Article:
By Conrad Carlberg

When you’re asked to make a sales forecast using Excel data, one of the first things you need to consider is how far into the future you want to peer. Some forecasting techniques put you in a position to forecast farther out than do others. This figure shows two techniques that let you forecast just one time period ahead.

3901_One-time-period
Moving averages are usually limited to one-step-ahead forecasts.

Notice what happens when you stretch them too far: Like rubber bands, they break and snap back at you.

Look first at cell D5. It’s the average of cells B2, B3, and B4, and it’s what the moving-average approach forecasts for September 2004. That is, the way this forecast is set up, the forecast for September is the average of June, July, and August. You can see the forecast of $40,867 in cell D5, and the formula itself for illustration in cell E5.

The formula in D5 is copied and pasted down through cell D28, where it provides the “real” forecast for August 2016. I’m using “real” in the sense that I haven’t yet seen an actual value for that month — my most recent actual value is for July 2016 — so August 2016 is past the end of the baseline and the forecast for that month is a real forecast. The formula itself appears in cell E28.

But if youcopy and paste the formula one more row down, to try for a forecast for September 2016, you’ve stretched it too far. Now it’s trying to average the actual results for June through August 2016, and you have no actual for August. Because of the way that Excel’s AVERAGE works, it ignores cell B28 and the formula returns the average of B26 and B27.

The District Attorney will decline to prosecute if you’re found shifting suddenly from a three-month moving average to a two-month moving average, but you really shouldn’t. If you do, you’re inviting an apple to mix with the oranges.

And if you take your forecast much farther down, it’ll start returning the really nasty error value #DIV/0!. (That exclamation point iis meant to get your attention. Excel is yelling at you, “You’re trying to divide by zero!”)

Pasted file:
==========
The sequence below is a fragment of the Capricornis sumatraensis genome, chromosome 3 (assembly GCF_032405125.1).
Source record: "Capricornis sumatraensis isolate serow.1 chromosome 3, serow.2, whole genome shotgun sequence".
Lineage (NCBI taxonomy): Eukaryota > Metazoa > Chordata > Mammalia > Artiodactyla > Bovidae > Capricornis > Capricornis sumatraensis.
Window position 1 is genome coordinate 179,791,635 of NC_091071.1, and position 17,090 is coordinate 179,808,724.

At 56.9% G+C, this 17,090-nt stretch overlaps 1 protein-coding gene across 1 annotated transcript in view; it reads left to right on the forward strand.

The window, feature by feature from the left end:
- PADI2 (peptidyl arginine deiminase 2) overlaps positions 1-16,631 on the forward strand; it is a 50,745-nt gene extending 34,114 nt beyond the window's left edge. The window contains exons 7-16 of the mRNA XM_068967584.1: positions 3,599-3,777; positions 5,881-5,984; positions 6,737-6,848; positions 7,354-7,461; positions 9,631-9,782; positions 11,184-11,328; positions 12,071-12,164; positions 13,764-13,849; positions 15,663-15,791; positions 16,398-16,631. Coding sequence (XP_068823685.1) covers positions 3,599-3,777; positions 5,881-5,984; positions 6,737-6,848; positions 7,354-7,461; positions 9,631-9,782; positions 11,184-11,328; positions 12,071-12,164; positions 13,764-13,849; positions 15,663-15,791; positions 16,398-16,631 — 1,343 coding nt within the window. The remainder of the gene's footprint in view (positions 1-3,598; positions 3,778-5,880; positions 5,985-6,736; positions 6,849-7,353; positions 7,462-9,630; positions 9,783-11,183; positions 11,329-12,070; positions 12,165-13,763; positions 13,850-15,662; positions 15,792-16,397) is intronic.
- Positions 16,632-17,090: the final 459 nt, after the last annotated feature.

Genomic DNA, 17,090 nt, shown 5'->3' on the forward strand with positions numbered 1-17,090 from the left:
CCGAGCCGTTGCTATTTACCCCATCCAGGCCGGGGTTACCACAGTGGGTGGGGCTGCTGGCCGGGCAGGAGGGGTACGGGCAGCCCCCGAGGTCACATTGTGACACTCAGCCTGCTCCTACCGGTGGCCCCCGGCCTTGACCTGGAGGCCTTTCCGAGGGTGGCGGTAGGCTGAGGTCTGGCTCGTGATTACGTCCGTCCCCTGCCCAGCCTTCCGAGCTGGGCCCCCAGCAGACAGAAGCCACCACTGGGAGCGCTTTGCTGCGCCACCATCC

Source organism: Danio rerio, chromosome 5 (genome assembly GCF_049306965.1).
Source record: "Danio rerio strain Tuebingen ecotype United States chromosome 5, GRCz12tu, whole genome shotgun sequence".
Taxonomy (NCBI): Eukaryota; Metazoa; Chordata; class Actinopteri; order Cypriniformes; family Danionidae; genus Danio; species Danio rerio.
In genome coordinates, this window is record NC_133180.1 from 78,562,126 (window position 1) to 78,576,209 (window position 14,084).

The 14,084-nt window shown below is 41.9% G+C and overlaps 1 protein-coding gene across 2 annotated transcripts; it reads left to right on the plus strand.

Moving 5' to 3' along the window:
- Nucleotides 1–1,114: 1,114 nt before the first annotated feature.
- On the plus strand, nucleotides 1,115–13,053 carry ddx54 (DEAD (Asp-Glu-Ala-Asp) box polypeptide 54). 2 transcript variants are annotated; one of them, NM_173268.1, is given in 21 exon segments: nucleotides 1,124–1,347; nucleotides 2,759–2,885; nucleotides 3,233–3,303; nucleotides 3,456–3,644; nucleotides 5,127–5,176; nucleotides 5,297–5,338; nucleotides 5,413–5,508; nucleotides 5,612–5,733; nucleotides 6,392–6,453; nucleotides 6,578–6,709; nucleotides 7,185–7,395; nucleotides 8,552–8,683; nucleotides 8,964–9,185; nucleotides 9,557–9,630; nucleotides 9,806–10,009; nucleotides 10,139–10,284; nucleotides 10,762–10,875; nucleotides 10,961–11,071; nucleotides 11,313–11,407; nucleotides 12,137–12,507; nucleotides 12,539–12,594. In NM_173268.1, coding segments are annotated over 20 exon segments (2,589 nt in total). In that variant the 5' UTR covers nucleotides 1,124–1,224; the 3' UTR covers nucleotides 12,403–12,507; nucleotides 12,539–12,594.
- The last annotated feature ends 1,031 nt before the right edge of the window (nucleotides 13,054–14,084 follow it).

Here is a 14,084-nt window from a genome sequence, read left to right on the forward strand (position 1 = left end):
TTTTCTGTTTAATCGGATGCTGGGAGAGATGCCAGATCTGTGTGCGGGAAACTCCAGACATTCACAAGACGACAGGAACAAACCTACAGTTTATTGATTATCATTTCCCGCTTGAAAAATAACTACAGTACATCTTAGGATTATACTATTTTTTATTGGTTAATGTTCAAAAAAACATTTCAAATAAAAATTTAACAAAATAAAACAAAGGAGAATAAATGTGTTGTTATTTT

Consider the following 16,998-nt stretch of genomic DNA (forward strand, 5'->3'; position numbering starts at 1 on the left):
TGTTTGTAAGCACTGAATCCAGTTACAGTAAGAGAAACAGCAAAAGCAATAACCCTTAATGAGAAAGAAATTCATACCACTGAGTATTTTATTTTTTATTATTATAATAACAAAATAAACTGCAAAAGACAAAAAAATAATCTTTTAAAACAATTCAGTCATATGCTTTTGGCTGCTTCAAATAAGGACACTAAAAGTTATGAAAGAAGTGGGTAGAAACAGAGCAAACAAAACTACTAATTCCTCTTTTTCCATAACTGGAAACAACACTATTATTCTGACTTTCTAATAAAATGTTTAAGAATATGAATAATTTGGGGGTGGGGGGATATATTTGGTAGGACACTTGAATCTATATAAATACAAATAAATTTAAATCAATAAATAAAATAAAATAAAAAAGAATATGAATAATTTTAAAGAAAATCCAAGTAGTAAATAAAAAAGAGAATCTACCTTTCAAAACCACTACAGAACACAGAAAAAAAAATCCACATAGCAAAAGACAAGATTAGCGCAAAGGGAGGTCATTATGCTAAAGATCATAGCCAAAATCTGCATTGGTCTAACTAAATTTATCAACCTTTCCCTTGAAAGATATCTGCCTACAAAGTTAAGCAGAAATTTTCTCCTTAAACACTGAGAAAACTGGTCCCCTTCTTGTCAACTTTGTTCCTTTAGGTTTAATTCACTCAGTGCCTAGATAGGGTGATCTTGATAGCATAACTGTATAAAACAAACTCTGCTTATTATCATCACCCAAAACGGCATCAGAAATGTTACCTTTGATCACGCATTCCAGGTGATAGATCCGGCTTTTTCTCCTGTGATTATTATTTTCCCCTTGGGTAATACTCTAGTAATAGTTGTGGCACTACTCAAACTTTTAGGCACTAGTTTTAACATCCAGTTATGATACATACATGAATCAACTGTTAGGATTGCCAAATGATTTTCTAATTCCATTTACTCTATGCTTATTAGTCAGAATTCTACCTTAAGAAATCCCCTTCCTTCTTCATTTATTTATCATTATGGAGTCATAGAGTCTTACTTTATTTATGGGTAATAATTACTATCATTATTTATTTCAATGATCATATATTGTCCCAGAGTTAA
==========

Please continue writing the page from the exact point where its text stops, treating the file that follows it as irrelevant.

A similar situation occurs with exponential smoothing, and it’s shown in this figure. The formula for smoothing is different from the formula for moving averages, but something similar happens when you get past the one-step-ahead forecast in cell D28.

3902_regression
If you want to forecast farther ahead, consider a regression forecast.

Notice that the formula in cell D29 (the formula is shown in E29; the value that the formula returns appears in D29) uses the values in cells B28 and D28. But because you don’t yet have an actual for August, the “forecast” for September 2016 is faulty: In fact, it’s nothing more than the forecast for August multiplied by 0.7. Again, in this sort of exponential smoothing, you’re limited to a one-step-ahead forecast.

The figure shows a different situation, where the forecast is built using regression rather than moving averages or exponential smoothing.

Using regression, you’re in a different position than with moving averages and exponential smoothing. As this next figure shows, you can create your forecasts using date itself as a predictor: Each forecast value there is based on the relationship in the baseline between date and revenue.

3903_trendline
The trendline in the chart is taken from the worksheet. You can also get one from the Chart menu.

Because you know the value of the next two dates, August and September 2016, you can use the relationship between date and revenue in the baseline on the next two dates to get a forecast. The forecast values appear in cells C28 and C29 and show up in the chart as the final two points in the Forecast series.

Now, the farther out into the future you forecast using regression, the thinner the ice gets (or, if you prefer the earlier metaphor, the more strain you’re putting on the rubber band). The farther you get from the end of your baseline, the more opportunities there are for the actuals to change direction — for example, to turn down or to level off.

If you have a real need to forecast, say, 12 months into the future on a monthly basis, and if you think there’s a dependable relationship between date and revenue amount, then regression may be your best choice. But keep in mind that things get flaky out there in the future.

Another method to push your forecast out beyond a one-step-ahead approach is seasonal smoothing. This approach, which depends on a seasonal component in your baseline, can support a forecast that goes that year into the future. It ain’t necessarily so, but it’s possible.